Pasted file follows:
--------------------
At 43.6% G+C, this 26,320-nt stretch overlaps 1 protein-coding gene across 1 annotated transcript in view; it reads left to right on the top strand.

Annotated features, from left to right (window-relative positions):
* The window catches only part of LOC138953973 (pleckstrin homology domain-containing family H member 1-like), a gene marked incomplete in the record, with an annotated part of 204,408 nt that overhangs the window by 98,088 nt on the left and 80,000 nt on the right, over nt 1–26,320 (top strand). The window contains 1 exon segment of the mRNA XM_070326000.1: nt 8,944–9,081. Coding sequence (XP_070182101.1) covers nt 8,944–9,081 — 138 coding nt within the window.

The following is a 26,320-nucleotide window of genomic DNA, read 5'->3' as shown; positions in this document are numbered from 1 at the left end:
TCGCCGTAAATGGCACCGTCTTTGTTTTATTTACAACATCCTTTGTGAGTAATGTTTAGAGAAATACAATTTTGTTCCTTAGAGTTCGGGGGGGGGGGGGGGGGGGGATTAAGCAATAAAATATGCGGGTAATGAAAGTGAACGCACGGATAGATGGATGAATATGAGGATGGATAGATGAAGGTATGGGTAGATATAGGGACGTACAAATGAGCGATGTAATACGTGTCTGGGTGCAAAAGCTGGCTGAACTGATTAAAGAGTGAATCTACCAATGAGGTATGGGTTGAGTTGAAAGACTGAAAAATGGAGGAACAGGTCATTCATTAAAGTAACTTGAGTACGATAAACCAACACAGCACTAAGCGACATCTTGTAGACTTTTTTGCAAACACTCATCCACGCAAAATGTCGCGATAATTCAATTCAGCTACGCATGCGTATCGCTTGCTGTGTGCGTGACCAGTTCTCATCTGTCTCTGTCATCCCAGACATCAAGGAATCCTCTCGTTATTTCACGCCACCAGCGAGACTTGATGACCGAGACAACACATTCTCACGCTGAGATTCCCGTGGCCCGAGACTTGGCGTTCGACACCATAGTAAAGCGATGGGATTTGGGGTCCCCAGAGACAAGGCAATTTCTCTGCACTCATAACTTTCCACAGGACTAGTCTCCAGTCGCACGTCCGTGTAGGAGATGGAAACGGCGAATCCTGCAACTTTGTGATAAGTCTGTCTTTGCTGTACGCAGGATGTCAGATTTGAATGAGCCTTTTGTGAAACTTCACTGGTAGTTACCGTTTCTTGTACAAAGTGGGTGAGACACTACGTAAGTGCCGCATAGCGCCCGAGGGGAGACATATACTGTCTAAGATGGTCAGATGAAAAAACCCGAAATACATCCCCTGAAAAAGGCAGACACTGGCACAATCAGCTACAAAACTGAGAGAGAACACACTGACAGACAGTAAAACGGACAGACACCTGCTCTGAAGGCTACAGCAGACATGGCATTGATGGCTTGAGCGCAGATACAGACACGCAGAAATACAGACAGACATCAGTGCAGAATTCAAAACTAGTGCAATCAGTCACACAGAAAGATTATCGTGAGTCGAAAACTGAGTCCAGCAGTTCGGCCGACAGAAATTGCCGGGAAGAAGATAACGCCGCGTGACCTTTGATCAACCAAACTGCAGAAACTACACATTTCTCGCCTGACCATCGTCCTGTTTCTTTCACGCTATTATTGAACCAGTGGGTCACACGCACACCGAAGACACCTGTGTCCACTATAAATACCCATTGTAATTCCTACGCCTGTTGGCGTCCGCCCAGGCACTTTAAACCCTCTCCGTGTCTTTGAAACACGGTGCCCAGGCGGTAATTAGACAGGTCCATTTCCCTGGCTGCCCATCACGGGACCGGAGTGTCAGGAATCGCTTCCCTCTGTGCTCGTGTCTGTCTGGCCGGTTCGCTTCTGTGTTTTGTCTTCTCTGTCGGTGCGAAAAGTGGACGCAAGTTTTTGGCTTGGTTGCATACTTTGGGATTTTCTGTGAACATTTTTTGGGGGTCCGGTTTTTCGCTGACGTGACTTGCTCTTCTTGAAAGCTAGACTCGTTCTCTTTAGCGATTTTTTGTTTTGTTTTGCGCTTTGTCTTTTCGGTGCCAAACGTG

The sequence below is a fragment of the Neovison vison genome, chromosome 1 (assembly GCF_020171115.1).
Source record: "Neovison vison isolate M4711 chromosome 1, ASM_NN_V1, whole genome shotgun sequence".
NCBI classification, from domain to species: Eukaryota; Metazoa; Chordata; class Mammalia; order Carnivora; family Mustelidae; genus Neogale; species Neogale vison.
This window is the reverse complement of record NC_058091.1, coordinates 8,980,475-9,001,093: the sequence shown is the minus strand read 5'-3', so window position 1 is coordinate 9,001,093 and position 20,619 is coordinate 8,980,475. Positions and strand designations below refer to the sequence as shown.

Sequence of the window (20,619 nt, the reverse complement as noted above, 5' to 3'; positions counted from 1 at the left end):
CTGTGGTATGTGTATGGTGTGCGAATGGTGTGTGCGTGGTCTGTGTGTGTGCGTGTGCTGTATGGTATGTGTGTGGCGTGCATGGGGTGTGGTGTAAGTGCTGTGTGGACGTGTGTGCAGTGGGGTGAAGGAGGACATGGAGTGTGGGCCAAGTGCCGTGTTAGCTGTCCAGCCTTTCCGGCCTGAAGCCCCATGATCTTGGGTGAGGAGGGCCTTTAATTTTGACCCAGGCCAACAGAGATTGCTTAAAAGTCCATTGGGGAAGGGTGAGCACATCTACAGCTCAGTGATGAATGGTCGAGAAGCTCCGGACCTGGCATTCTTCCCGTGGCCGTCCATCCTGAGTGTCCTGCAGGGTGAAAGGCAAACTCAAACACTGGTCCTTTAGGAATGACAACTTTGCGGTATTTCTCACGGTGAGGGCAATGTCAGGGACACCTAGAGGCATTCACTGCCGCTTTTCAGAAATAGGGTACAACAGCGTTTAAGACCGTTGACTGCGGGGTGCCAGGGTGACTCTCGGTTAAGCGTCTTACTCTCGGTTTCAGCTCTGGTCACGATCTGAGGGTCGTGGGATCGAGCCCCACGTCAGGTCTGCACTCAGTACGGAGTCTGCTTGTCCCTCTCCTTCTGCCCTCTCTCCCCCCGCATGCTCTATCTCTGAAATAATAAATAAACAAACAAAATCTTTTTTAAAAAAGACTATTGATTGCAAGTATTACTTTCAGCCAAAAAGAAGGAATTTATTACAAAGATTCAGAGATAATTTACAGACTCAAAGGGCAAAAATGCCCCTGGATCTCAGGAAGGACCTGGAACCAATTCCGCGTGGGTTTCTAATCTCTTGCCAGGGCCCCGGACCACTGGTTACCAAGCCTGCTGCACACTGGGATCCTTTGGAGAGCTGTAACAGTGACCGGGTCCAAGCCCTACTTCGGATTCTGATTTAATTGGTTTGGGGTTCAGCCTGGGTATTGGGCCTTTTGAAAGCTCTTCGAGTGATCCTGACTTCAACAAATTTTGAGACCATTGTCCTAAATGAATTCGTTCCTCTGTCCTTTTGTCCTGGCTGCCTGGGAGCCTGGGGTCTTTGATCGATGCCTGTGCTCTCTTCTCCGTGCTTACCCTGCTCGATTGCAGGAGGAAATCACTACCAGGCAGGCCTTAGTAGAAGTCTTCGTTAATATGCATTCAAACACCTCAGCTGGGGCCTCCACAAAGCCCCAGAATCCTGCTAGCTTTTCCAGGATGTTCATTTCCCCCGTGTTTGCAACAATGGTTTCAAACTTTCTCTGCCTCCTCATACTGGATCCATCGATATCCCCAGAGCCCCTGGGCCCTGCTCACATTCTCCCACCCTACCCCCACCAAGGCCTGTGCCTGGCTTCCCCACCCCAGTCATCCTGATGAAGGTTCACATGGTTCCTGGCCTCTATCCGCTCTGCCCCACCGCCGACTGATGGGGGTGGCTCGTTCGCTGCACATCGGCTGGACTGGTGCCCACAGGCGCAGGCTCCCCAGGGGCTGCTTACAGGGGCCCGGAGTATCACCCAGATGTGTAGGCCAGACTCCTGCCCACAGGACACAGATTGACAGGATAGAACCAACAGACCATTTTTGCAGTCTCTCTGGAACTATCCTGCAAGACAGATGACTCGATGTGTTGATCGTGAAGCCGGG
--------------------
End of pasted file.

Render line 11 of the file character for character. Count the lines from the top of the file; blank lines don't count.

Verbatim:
CTGTGGTATGTGTATGGTGTGCGAATGGTGTGTGCGTGGTCTGTGTGTGTGCGTGTGCTGTATGGTATGTGTGTGGCGTGCATGGGGTGTGGTGTAAGTGCTGTGTGGACGTGTGTGCAGTGGGGTGAAGGAGGACATGGAGTGTGGGCCAAGTGCCGTGTTAGCTGTCCAGCCTTTCCGGCCTGAAGCCCCATGATCTTGGGTGAGGAGGGCCTTTAATTTTGACCCAGGCCAACAGAGATTGCTTAAAAGTCCATTGGGGAAGGGTGAGCACATCTACAGCTCAGTGATGAATGGTCGAGAAGCTCCGGACCTGGCATTCTTCCCGTGGCCGTCCATCCTGAGTGTCCTGCAGGGTGAAAGGCAAACTCAAACACTGGTCCTTTAGGAATGACAACTTTGCGGTATTTCTCACGGTGAGGGCAATGTCAGGGACACCTAGAGGCATTCACTGCCGCTTTTCAGAAATAGGGTACAACAGCGTTTAAGACCGTTGACTGCGGGGTGCCAGGGTGACTCTCGGTTAAGCGTCTTACTCTCGGTTTCAGCTCTGGTCACGATCTGAGGGTCGTGGGATCGAGCCCCACGTCAGGTCTGCACTCAGTACGGAGTCTGCTTGTCCCTCTCCTTCTGCCCTCTCTCCCCCCGCATGCTCTATCTCTGAAATAATAAATAAACAAACAAAATCTTTTTTAAAAAAGACTATTGATTGCAAGTATTACTTTCAGCCAAAAAGAAGGAATTTATTACAAAGATTCAGAGATAATTTACAGACTCAAAGGGCAAAAATGCCCCTGGATCTCAGGAAGGACCTGGAACCAATTCCGCGTGGGTTTCTAATCTCTTGCCAGGGCCCCGGACCACTGGTTACCAAGCCTGCTGCACACTGGGATCCTTTGGAGAGCTGTAACAGTGACCGGGTCCAAGCCCTACTTCGGATTCTGATTTAATTGGTTTGGGGTTCAGCCTGGGTATTGGGCCTTTTGAAAGCTCTTCGAGTGATCCTGACTTCAACAAATTTTGAGACCATTGTCCTAAATGAATTCGTTCCTCTGTCCTTTTGTCCTGGCTGCCTGGGAGCCTGGGGTCTTTGATCGATGCCTGTGCTCTCTTCTCCGTGCTTACCCTGCTCGATTGCAGGAGGAAATCACTACCAGGCAGGCCTTAGTAGAAGTCTTCGTTAATATGCATTCAAACACCTCAGCTGGGGCCTCCACAAAGCCCCAGAATCCTGCTAGCTTTTCCAGGATGTTCATTTCCCCCGTGTTTGCAACAATGGTTTCAAACTTTCTCTGCCTCCTCATACTGGATCCATCGATATCCCCAGAGCCCCTGGGCCCTGCTCACATTCTCCCACCCTACCCCCACCAAGGCCTGTGCCTGGCTTCCCCACCCCAGTCATCCTGATGAAGGTTCACATGGTTCCTGGCCTCTATCCGCTCTGCCCCACCGCCGACTGATGGGGGTGGCTCGTTCGCTGCACATCGGCTGGACTGGTGCCCACAGGCGCAGGCTCCCCAGGGGCTGCTTACAGGGGCCCGGAGTATCACCCAGATGTGTAGGCCAGACTCCTGCCCACAGGACACAGATTGACAGGATAGAACCAACAGACCATTTTTGCAGTCTCTCTGGAACTATCCTGCAAGACAGATGACTCGATGTGTTGATCGTGAAGCCGGG